14 NovThe Case For Headlight Relays

Spitfire headlightsI guess this really the first part of a two part guide on how to install headlight relays, although this part doesn’t really feature me doing much (I’m still waiting for the relay holders to arrive).

There are several reasons why using relays to activate the headlights are a good idea, including:

  • brighter headlights
  • vastly extends the life of the dashboard/steering switches
  • increased capacity to use brighter bulbs

The headlights will become brighter when using relays, mainly because over time the original Triumph factory wiring will have developed increased resistance. As you will remember from your school physics lessons, V=IR (voltage = current x resistance). Therefore V/R = I. The greater the quantity R (resistance), for a given voltage, the current goes down. In headlamps, less current means less brightness!

Secondly, when using a relay, instead of sending all that current like the factory did through to the headlamp switch, then to the steering column main/dip switch, then out through the loom all the way to the headlamps, we use a thick brand new cable that takes 12v straight off the battery, and sends it to the relay mounted really close to the headlamps. We keep the original factory wiring because this is now our ‘activation’ circuit for the relay, but the current it now needs to take is significantly less (relays usually draw 1A at the most).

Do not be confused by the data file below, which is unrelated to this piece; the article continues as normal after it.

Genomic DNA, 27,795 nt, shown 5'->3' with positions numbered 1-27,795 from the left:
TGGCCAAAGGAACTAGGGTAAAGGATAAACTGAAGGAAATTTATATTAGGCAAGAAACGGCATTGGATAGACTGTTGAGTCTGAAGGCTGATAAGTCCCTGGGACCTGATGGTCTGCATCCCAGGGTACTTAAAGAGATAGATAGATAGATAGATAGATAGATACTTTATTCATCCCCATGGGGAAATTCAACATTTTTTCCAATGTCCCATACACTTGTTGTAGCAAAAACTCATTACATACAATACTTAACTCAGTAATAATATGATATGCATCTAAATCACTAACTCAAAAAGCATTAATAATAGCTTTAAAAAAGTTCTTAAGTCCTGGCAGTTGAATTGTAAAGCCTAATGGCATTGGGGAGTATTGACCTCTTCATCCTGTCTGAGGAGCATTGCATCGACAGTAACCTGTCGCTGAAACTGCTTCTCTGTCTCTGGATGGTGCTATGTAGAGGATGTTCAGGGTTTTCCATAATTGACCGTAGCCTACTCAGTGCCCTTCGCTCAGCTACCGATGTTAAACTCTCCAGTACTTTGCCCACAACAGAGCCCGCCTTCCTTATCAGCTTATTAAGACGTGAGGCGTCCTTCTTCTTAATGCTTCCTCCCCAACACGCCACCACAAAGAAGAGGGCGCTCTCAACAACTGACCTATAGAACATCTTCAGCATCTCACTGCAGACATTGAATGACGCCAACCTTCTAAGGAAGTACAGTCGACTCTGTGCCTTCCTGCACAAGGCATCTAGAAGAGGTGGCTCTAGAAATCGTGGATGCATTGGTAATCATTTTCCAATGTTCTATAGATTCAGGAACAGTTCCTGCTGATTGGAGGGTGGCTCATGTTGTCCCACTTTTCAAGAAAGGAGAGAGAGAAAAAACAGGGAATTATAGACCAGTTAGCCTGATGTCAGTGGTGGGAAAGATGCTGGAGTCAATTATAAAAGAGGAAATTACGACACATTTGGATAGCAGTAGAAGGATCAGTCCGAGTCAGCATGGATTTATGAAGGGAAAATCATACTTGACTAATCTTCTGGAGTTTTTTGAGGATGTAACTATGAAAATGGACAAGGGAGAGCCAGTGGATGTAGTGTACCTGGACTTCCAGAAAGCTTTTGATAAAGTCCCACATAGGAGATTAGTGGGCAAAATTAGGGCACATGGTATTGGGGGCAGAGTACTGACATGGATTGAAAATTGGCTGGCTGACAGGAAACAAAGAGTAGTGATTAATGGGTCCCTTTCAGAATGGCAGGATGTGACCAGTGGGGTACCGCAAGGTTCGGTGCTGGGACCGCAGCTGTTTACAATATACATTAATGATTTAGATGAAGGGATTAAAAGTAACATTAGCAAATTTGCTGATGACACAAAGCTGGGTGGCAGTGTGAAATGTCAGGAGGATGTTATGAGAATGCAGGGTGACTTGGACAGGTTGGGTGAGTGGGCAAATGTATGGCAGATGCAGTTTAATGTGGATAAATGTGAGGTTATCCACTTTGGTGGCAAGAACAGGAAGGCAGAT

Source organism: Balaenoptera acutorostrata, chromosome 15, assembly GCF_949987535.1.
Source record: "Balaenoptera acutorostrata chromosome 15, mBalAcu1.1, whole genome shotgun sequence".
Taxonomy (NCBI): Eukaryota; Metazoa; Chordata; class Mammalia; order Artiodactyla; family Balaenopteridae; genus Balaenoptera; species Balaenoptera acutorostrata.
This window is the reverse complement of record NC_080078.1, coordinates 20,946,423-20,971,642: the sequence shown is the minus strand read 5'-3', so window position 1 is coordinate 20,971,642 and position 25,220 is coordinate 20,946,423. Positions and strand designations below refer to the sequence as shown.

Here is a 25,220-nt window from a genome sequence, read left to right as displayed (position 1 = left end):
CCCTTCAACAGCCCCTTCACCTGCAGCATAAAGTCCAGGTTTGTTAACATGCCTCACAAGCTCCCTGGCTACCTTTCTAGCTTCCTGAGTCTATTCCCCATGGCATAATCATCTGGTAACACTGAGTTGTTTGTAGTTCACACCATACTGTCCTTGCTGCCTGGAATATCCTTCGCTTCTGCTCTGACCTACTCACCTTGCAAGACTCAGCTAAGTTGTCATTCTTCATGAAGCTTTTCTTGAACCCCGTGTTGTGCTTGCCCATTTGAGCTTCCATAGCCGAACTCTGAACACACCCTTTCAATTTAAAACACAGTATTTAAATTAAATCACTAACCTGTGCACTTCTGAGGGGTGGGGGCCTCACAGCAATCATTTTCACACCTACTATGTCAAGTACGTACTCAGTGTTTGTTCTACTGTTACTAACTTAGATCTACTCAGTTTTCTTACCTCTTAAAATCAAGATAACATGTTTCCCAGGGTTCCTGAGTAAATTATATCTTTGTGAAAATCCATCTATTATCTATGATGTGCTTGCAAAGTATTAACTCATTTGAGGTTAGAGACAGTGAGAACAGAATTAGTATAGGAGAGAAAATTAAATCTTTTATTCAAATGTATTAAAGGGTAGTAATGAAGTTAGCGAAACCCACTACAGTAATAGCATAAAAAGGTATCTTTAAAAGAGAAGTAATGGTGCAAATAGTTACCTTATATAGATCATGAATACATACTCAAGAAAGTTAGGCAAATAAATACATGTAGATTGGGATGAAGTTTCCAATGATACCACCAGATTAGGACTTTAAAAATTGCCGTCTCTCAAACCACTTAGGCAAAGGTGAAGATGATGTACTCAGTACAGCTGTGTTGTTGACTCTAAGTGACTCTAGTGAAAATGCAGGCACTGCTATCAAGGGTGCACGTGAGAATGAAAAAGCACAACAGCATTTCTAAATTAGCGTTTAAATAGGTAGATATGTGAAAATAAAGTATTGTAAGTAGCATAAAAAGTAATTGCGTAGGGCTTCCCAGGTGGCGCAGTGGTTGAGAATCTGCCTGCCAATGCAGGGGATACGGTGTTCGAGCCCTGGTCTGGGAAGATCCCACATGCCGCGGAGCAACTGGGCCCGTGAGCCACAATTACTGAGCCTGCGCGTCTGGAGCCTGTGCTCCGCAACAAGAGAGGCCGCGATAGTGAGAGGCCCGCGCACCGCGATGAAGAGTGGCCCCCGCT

Consequently, the life of your switches will be extended greatly. No more burnt out dashboard light switches or strange smells of burning behind the dashboard (except for the rest of your old dodgy wiring!).

Finally, because we don’t have to worry about the current rating of the old loom, and know exactly what our thick 12v relay feed wire can handle, there’s now the option of using brighter bulbs in the headlamps – eg. 100w Halogens. Make sure you check with local regulations first though to ensure these bulbs are legal.

headlight wiring

I’ve taken some readings on my car and the results weren’t that surprising. Still using it’s original factory loom, these are the connections where power goes to each headlamp individually.

  • The battery measured a healthy 12.23 volts.
  • The dipped beam supply measured 10.47 volts
  • The main beam supply measured 10.1 volts.

That voltage drop means quite a loss of brightness and efficiency, so the real test will be to see how this improves once the relays are fitted in part 2.

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